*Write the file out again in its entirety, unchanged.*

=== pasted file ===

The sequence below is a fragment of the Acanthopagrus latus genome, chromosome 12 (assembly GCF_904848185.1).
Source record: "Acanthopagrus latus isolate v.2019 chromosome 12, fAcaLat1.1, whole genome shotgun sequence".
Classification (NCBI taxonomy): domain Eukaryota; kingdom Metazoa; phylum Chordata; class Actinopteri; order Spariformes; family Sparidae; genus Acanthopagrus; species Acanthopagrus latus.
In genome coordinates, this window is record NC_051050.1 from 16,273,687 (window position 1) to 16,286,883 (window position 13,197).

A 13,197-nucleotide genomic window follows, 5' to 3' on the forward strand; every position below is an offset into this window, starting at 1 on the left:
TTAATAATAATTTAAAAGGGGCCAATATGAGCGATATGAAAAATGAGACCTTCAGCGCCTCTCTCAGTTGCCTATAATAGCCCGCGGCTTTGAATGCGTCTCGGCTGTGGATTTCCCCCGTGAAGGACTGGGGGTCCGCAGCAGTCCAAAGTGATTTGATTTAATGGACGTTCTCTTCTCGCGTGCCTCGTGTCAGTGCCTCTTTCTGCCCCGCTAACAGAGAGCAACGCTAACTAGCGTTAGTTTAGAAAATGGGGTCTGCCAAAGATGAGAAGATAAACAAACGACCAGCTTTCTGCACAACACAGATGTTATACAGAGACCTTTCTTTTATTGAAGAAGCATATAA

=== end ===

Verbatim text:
The sequence below is a fragment of the Acanthopagrus latus genome, chromosome 12 (assembly GCF_904848185.1).
Source record: "Acanthopagrus latus isolate v.2019 chromosome 12, fAcaLat1.1, whole genome shotgun sequence".
Classification (NCBI taxonomy): domain Eukaryota; kingdom Metazoa; phylum Chordata; class Actinopteri; order Spariformes; family Sparidae; genus Acanthopagrus; species Acanthopagrus latus.
In genome coordinates, this window is record NC_051050.1 from 16,273,687 (window position 1) to 16,286,883 (window position 13,197).

A 13,197-nucleotide genomic window follows, 5' to 3' on the forward strand; every position below is an offset into this window, starting at 1 on the left:
TTAATAATAATTTAAAAGGGGCCAATATGAGCGATATGAAAAATGAGACCTTCAGCGCCTCTCTCAGTTGCCTATAATAGCCCGCGGCTTTGAATGCGTCTCGGCTGTGGATTTCCCCCGTGAAGGACTGGGGGTCCGCAGCAGTCCAAAGTGATTTGATTTAATGGACGTTCTCTTCTCGCGTGCCTCGTGTCAGTGCCTCTTTCTGCCCCGCTAACAGAGAGCAACGCTAACTAGCGTTAGTTTAGAAAATGGGGTCTGCCAAAGATGAGAAGATAAACAAACGACCAGCTTTCTGCACAACACAGATGTTATACAGAGACCTTTCTTTTATTGAAGAAGCATATAA